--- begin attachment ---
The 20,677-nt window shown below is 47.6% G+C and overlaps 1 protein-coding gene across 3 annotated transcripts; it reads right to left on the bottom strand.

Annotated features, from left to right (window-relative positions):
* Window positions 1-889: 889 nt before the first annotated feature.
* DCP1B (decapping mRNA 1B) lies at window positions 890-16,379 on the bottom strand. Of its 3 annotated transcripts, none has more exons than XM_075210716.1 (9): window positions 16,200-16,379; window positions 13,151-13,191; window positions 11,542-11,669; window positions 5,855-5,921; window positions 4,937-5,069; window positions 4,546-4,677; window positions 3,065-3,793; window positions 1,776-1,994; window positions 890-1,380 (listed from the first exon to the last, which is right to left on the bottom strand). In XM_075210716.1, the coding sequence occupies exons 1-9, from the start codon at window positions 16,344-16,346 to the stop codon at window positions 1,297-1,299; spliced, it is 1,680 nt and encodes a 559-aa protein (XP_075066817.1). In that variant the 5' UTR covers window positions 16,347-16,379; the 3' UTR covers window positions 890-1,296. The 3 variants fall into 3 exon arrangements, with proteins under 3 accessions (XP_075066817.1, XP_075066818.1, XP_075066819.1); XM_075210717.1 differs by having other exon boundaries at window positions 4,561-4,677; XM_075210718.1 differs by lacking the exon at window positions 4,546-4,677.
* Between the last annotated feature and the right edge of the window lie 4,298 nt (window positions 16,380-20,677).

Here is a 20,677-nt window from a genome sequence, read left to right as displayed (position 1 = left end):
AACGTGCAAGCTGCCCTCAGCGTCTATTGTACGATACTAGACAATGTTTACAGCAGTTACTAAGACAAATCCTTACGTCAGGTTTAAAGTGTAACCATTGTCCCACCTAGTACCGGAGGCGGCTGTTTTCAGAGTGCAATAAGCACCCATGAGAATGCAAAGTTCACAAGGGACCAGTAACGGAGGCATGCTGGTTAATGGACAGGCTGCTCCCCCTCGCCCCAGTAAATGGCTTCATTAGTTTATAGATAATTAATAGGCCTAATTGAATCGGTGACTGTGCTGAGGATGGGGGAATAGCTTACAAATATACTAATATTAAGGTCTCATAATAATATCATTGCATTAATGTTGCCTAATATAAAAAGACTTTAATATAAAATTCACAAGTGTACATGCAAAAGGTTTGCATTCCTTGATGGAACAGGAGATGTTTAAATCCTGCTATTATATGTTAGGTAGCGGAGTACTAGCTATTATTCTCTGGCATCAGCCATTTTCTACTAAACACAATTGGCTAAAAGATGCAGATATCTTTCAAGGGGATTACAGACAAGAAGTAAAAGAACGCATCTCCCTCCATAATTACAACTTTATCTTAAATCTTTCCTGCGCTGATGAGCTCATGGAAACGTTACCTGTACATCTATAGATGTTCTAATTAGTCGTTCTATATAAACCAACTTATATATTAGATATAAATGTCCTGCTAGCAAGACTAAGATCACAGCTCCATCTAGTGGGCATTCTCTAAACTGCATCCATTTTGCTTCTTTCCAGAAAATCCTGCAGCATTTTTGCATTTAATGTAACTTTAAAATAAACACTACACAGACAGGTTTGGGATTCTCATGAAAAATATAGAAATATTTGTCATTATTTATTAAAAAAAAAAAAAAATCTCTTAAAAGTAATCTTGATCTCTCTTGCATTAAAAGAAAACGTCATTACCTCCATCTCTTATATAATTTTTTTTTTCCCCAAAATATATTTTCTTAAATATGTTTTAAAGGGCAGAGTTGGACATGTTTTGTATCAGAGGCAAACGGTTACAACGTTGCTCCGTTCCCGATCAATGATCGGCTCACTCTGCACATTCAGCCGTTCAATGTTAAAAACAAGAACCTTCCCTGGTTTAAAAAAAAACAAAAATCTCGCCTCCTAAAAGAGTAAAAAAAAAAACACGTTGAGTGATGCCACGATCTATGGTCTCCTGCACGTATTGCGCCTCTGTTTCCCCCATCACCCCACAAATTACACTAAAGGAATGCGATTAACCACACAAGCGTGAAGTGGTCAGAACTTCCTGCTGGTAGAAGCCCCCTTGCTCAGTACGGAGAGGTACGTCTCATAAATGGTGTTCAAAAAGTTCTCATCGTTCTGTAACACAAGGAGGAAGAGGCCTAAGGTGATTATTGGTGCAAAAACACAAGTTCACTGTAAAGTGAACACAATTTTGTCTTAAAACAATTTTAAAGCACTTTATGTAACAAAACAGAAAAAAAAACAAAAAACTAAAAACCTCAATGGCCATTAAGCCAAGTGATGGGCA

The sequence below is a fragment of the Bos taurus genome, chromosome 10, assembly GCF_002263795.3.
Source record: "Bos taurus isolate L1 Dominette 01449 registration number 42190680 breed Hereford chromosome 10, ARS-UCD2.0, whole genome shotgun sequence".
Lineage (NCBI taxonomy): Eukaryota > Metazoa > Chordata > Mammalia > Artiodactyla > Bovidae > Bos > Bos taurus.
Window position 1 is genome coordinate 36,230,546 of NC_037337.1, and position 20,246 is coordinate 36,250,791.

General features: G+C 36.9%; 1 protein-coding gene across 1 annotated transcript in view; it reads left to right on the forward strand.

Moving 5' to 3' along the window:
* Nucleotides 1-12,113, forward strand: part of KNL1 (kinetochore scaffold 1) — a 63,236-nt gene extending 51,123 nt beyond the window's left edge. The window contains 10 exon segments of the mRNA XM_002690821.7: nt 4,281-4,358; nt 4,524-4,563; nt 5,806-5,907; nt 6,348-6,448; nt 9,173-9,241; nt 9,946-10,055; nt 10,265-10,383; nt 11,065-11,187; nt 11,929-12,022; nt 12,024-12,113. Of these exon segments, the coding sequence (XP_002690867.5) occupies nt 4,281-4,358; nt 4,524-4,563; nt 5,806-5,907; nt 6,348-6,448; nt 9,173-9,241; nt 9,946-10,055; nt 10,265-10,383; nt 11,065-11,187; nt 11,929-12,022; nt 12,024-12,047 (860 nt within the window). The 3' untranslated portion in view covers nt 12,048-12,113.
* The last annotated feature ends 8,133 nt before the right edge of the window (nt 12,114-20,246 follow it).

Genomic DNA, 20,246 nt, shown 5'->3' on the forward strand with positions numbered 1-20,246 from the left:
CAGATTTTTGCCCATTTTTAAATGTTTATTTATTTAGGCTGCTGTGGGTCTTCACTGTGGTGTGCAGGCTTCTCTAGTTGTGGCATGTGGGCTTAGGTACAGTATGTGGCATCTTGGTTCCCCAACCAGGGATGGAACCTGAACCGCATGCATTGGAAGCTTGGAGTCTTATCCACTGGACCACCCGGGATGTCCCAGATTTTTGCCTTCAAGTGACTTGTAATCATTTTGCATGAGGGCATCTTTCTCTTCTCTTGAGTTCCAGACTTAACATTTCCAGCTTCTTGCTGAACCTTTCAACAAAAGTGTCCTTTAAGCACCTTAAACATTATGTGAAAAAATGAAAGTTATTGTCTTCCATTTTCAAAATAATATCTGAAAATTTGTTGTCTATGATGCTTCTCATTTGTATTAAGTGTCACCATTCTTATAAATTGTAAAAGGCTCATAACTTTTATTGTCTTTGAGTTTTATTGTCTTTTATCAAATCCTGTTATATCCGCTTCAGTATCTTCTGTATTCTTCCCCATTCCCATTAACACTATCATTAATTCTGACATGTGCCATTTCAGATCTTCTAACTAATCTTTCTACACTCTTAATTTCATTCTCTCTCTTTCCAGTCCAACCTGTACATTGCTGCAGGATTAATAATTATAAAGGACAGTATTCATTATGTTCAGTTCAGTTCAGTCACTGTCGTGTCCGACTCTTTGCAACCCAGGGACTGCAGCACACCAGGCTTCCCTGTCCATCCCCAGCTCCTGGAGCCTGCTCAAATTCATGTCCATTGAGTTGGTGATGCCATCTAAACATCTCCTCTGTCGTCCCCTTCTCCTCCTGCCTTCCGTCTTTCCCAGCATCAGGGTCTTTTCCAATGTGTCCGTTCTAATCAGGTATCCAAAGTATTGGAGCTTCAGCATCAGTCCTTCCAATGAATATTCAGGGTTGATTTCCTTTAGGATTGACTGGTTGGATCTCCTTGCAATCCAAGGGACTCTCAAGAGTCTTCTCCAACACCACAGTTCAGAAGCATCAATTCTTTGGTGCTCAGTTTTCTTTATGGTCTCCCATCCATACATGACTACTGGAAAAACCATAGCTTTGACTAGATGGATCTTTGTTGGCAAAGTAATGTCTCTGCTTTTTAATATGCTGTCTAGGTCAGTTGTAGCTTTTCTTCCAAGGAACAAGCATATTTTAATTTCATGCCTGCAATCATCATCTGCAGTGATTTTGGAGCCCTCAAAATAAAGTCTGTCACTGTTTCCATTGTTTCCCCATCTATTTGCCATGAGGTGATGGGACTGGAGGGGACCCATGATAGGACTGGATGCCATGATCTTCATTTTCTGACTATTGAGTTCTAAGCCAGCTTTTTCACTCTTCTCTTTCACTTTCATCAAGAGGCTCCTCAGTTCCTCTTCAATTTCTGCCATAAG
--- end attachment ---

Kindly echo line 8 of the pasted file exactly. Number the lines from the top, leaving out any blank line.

The sequence below is a fragment of the Bos taurus genome, chromosome 10, assembly GCF_002263795.3.